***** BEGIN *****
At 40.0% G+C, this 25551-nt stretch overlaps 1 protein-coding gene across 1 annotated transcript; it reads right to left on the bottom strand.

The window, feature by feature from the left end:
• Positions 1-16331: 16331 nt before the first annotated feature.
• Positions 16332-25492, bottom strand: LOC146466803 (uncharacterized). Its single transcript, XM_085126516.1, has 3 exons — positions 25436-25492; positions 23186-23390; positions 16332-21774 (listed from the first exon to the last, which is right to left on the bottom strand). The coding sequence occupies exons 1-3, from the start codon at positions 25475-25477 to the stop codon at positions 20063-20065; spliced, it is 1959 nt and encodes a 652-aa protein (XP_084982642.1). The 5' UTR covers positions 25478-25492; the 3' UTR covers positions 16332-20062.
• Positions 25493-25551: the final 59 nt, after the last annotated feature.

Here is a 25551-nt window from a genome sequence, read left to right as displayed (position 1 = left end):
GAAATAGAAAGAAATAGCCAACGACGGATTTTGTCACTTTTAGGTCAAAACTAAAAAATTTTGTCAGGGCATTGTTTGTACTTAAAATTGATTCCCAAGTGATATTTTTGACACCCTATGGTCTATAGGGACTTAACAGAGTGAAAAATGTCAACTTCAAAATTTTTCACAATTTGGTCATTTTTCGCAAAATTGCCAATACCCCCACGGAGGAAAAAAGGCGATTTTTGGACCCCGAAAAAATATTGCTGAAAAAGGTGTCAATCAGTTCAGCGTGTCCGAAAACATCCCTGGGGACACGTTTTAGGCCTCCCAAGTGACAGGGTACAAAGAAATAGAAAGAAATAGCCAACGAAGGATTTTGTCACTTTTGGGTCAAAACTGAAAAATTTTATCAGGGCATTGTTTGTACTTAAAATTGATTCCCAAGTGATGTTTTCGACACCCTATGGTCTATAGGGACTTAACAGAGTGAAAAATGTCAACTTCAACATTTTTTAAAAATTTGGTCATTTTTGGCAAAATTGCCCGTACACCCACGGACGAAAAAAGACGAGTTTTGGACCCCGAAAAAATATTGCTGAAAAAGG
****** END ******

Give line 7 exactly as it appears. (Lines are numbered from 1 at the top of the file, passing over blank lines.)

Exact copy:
GAAATAGAAAGAAATAGCCAACGACGGATTTTGTCACTTTTAGGTCAAAACTAAAAAATTTTGTCAGGGCATTGTTTGTACTTAAAATTGATTCCCAAGTGATATTTTTGACACCCTATGGTCTATAGGGACTTAACAGAGTGAAAAATGTCAACTTCAAAATTTTTCACAATTTGGTCATTTTTCGCAAAATTGCCAATACCCCCACGGAGGAAAAAAGGCGATTTTTGGACCCCGAAAAAATATTGCTGAAAAAGGTGTCAATCAGTTCAGCGTGTCCGAAAACATCCCTGGGGACACGTTTTAGGCCTCCCAAGTGACAGGGTACAAAGAAATAGAAAGAAATAGCCAACGAAGGATTTTGTCACTTTTGGGTCAAAACTGAAAAATTTTATCAGGGCATTGTTTGTACTTAAAATTGATTCCCAAGTGATGTTTTCGACACCCTATGGTCTATAGGGACTTAACAGAGTGAAAAATGTCAACTTCAACATTTTTTAAAAATTTGGTCATTTTTGGCAAAATTGCCCGTACACCCACGGACGAAAAAAGACGAGTTTTGGACCCCGAAAAAATATTGCTGAAAAAGG